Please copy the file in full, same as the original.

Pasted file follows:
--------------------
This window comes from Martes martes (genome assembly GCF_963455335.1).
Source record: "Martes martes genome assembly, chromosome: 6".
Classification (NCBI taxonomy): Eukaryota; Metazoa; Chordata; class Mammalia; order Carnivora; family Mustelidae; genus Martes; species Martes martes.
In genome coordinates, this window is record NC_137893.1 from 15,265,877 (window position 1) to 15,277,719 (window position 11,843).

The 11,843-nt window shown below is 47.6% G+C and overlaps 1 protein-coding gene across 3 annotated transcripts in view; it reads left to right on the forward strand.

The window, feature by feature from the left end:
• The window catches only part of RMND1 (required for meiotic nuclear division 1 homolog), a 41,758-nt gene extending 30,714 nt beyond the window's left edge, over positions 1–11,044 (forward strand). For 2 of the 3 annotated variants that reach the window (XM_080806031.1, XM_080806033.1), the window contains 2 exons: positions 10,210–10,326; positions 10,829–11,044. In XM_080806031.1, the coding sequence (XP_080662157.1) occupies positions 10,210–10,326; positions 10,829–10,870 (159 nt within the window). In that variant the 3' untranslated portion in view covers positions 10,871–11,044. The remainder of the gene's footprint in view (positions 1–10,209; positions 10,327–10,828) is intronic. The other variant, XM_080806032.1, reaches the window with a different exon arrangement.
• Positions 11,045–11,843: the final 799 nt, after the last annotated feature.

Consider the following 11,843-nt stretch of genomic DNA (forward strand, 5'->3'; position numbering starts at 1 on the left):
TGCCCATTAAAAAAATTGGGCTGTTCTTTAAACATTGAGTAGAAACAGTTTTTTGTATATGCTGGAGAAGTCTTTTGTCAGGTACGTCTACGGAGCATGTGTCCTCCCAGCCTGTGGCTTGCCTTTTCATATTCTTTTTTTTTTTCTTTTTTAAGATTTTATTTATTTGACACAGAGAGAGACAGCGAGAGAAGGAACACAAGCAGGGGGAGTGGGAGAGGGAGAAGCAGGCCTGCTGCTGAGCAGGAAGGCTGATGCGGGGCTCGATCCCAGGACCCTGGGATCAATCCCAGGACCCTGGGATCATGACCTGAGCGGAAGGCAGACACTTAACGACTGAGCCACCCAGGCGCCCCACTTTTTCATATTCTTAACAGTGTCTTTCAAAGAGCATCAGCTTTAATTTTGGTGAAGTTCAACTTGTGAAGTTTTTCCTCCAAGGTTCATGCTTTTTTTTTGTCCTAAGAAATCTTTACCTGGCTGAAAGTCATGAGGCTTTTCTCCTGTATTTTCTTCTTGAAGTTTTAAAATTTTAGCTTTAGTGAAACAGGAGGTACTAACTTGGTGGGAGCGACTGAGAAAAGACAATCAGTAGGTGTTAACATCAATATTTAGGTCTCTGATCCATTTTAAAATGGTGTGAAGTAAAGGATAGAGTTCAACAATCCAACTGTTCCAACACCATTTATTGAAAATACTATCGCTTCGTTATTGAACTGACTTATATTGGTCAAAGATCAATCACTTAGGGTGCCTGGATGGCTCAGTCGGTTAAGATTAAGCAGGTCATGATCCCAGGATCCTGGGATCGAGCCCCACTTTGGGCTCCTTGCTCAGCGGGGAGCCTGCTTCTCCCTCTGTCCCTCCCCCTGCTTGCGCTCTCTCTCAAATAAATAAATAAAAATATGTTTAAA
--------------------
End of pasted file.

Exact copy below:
This window comes from Martes martes (genome assembly GCF_963455335.1).
Source record: "Martes martes genome assembly, chromosome: 6".
Classification (NCBI taxonomy): Eukaryota; Metazoa; Chordata; class Mammalia; order Carnivora; family Mustelidae; genus Martes; species Martes martes.
In genome coordinates, this window is record NC_137893.1 from 15,265,877 (window position 1) to 15,277,719 (window position 11,843).

The 11,843-nt window shown below is 47.6% G+C and overlaps 1 protein-coding gene across 3 annotated transcripts in view; it reads left to right on the forward strand.

The window, feature by feature from the left end:
• The window catches only part of RMND1 (required for meiotic nuclear division 1 homolog), a 41,758-nt gene extending 30,714 nt beyond the window's left edge, over positions 1–11,044 (forward strand). For 2 of the 3 annotated variants that reach the window (XM_080806031.1, XM_080806033.1), the window contains 2 exons: positions 10,210–10,326; positions 10,829–11,044. In XM_080806031.1, the coding sequence (XP_080662157.1) occupies positions 10,210–10,326; positions 10,829–10,870 (159 nt within the window). In that variant the 3' untranslated portion in view covers positions 10,871–11,044. The remainder of the gene's footprint in view (positions 1–10,209; positions 10,327–10,828) is intronic. The other variant, XM_080806032.1, reaches the window with a different exon arrangement.
• Positions 11,045–11,843: the final 799 nt, after the last annotated feature.

Consider the following 11,843-nt stretch of genomic DNA (forward strand, 5'->3'; position numbering starts at 1 on the left):
TGCCCATTAAAAAAATTGGGCTGTTCTTTAAACATTGAGTAGAAACAGTTTTTTGTATATGCTGGAGAAGTCTTTTGTCAGGTACGTCTACGGAGCATGTGTCCTCCCAGCCTGTGGCTTGCCTTTTCATATTCTTTTTTTTTTTCTTTTTTAAGATTTTATTTATTTGACACAGAGAGAGACAGCGAGAGAAGGAACACAAGCAGGGGGAGTGGGAGAGGGAGAAGCAGGCCTGCTGCTGAGCAGGAAGGCTGATGCGGGGCTCGATCCCAGGACCCTGGGATCAATCCCAGGACCCTGGGATCATGACCTGAGCGGAAGGCAGACACTTAACGACTGAGCCACCCAGGCGCCCCACTTTTTCATATTCTTAACAGTGTCTTTCAAAGAGCATCAGCTTTAATTTTGGTGAAGTTCAACTTGTGAAGTTTTTCCTCCAAGGTTCATGCTTTTTTTTTGTCCTAAGAAATCTTTACCTGGCTGAAAGTCATGAGGCTTTTCTCCTGTATTTTCTTCTTGAAGTTTTAAAATTTTAGCTTTAGTGAAACAGGAGGTACTAACTTGGTGGGAGCGACTGAGAAAAGACAATCAGTAGGTGTTAACATCAATATTTAGGTCTCTGATCCATTTTAAAATGGTGTGAAGTAAAGGATAGAGTTCAACAATCCAACTGTTCCAACACCATTTATTGAAAATACTATCGCTTCGTTATTGAACTGACTTATATTGGTCAAAGATCAATCACTTAGGGTGCCTGGATGGCTCAGTCGGTTAAGATTAAGCAGGTCATGATCCCAGGATCCTGGGATCGAGCCCCACTTTGGGCTCCTTGCTCAGCGGGGAGCCTGCTTCTCCCTCTGTCCCTCCCCCTGCTTGCGCTCTCTCTCAAATAAATAAATAAAAATATGTTTAAA